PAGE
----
Obama video reveals everything ... that we already knew
The right-wing outrage machine began touting a blockbuster, “never-before-seen” video of Barack Obama during the day Tuesday, building to a crescendo and then the delivery of 5-year-old footage that revealed the following blockbusters: Then-senator from Illinois could lay on the Southern, Baptist preacher patois and lay it on thick; he felt New Orleans got screwed in the response to Hurricane Katrina and, finally, he favored special programs to help the urban poor, some of whom he suggested might be, yes, African American.
Y’all oughta give the video a listen just to enjoy Obama’s over-the-top Sunday-goin’-ta-meetin’ stylings. He made the speech in June 2007 before a group of black ministers and others at Hampton University in Virginia. Other than the semantic extremes the candidate invoked to related to his audience, the other “revelations” will be mightily disappointing.
The video reveals the senator from Illinois speaking warmly about his then-pastor, the Rev. Jeremiah Wright, whom Obama would dump almost a year later, when the fiery minister’s “God damn America” pronouncement came to light. But we already knew that Obama embraced, then cast aside, the firebrand minister.
The video also reveals Obama postulating on the roots of urban despair and anger, as exposed by the 1992 Los Angeles riots and Hurricane Katrina in 2005, and also touting a series of programs to alleviate poverty. But we already knew that Obama talked about those things.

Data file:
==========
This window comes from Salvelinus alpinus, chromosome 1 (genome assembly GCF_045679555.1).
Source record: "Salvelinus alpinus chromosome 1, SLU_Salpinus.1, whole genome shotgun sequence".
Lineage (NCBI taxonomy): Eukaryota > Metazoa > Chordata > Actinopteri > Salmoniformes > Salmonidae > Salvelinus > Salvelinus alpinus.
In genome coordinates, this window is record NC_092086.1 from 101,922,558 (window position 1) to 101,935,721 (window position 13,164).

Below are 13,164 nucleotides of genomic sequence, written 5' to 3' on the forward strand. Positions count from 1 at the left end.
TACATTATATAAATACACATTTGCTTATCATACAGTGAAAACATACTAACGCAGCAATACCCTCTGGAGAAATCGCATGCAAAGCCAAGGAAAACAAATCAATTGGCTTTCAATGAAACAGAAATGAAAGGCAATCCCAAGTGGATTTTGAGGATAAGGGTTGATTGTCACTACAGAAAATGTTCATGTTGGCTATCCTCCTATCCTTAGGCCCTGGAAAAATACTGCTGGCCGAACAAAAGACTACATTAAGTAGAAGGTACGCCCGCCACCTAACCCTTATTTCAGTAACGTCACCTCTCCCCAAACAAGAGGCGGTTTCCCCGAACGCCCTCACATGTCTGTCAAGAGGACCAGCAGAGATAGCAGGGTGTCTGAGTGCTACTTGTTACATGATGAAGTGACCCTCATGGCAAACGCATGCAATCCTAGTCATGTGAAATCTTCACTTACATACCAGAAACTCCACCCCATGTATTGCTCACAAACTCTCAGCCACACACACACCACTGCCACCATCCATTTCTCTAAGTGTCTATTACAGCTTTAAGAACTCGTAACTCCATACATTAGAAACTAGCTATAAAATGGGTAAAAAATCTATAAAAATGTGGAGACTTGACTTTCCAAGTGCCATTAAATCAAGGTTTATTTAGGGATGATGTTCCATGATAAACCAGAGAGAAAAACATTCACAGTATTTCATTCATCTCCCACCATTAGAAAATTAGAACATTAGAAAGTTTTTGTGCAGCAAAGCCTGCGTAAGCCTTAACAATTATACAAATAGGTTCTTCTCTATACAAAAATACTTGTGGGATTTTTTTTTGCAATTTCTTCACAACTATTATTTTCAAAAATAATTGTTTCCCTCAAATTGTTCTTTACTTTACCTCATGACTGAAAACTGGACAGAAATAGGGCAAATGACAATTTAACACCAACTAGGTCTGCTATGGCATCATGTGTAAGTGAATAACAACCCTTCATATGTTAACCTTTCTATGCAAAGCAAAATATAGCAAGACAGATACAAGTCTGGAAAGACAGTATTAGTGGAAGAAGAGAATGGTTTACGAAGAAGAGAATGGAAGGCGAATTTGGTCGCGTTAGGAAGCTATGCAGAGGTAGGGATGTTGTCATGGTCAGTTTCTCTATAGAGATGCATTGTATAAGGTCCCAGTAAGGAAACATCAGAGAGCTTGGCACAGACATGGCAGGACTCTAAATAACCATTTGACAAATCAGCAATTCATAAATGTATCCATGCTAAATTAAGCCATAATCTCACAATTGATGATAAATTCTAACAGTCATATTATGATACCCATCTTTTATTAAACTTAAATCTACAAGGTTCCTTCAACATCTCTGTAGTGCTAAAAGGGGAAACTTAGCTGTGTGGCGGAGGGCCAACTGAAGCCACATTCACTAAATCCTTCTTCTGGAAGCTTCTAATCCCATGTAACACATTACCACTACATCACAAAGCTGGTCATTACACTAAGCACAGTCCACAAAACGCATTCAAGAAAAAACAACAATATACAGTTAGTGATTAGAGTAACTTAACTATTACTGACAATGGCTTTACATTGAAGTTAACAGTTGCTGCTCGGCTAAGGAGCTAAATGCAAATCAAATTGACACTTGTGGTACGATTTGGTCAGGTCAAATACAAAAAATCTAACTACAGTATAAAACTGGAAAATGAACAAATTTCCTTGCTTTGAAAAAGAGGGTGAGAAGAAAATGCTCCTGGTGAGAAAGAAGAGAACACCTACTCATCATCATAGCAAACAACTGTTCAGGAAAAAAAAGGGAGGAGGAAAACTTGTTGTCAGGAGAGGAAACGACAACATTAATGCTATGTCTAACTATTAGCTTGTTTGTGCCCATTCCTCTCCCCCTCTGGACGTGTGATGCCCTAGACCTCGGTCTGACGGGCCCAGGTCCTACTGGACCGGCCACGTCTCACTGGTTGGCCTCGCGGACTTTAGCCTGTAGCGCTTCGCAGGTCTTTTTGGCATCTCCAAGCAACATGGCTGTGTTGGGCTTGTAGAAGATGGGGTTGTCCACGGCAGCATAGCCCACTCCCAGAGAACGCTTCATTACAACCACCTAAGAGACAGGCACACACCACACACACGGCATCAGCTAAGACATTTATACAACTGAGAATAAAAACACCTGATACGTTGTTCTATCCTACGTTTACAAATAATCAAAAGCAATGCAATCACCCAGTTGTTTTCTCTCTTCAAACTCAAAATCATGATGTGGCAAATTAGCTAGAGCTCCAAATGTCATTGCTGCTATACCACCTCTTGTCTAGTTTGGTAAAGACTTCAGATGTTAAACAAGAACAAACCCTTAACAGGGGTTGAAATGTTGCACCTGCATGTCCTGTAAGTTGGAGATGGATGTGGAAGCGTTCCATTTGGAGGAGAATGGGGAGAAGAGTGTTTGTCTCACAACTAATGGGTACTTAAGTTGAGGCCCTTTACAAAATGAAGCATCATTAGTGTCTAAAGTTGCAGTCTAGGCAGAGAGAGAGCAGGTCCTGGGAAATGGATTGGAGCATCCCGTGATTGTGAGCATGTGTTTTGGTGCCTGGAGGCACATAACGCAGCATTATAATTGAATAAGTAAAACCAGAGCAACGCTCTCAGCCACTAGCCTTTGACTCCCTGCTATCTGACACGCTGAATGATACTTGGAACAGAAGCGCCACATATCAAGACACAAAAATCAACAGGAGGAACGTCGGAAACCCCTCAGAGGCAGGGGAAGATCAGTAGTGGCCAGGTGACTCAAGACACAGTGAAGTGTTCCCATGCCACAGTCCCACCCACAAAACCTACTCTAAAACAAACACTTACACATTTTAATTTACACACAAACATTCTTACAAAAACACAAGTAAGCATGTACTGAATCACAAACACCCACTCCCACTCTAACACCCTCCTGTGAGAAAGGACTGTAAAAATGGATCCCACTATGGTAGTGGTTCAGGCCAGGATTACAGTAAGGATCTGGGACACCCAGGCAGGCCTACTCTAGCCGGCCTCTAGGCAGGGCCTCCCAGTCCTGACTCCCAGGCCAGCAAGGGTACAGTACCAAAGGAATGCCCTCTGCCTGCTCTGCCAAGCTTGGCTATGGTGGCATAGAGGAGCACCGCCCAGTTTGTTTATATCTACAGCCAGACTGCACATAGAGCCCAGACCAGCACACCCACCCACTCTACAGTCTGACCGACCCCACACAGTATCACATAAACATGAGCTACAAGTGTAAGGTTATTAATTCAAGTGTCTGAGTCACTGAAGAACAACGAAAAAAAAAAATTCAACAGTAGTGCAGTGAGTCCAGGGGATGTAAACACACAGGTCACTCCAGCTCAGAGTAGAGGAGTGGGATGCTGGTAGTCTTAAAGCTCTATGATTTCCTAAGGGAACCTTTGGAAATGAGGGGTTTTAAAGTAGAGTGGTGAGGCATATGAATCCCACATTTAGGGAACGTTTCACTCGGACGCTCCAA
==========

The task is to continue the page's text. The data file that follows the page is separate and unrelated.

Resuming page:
Conservatives have been desperately casting about for a “gotcha” video to attack Obama since last month. That’s when Republican presidential nominee Mitt Romney created a furor with his misguided remarks about the “47%.” In a video first released by liberal Mother Jones magazine, Romney told a group of rich donors how 47% of Americans consider themselves “victims” and enjoy being dependent. He said he could not worry about those people whom he described as “unwilling to take responsibility for their lives.” Polls have revealed that many Americans felt outraged by those comments.
The Republicans’ first swing at a rebuttal came last month, when they released a 14-year-old audio clip in which Obama told a college audience that he favored “redistribution.” Sure confirmation of the president’s socialist sensibilities, partisans declared. The attack floundered, though, as the full recording showed Obama had actually been speaking more expansively about making government efficient and endorsing “competition” in the “marketplace.”
The latest attempt was heralded Tuesday with a blaring headline on the Drudge Report, the conservative-oriented news aggregator. The site teased the video, promising “THE ACCENT... THE ANGER... THE ACCUSATIONS... THE SERMON...”
Fox News’ Sean Hannity then introduced the video on his evening program with Daily Caller boss Tucker Carlson, who “broke” the big story. The two expressed shock and dread at Obama’s performance. “This is not a dog whistle, this is a dog siren, appeals to racial solidarity,” said Carlson. “This,” he added, “is what a demagogue does and it’s wrong.”
A close listen to the nearly-40-minute video won’t reveal anything about “white majority profits"--so it’s unclear where that sentiment comes from, other than the author’s desire to stir resentment among white voters.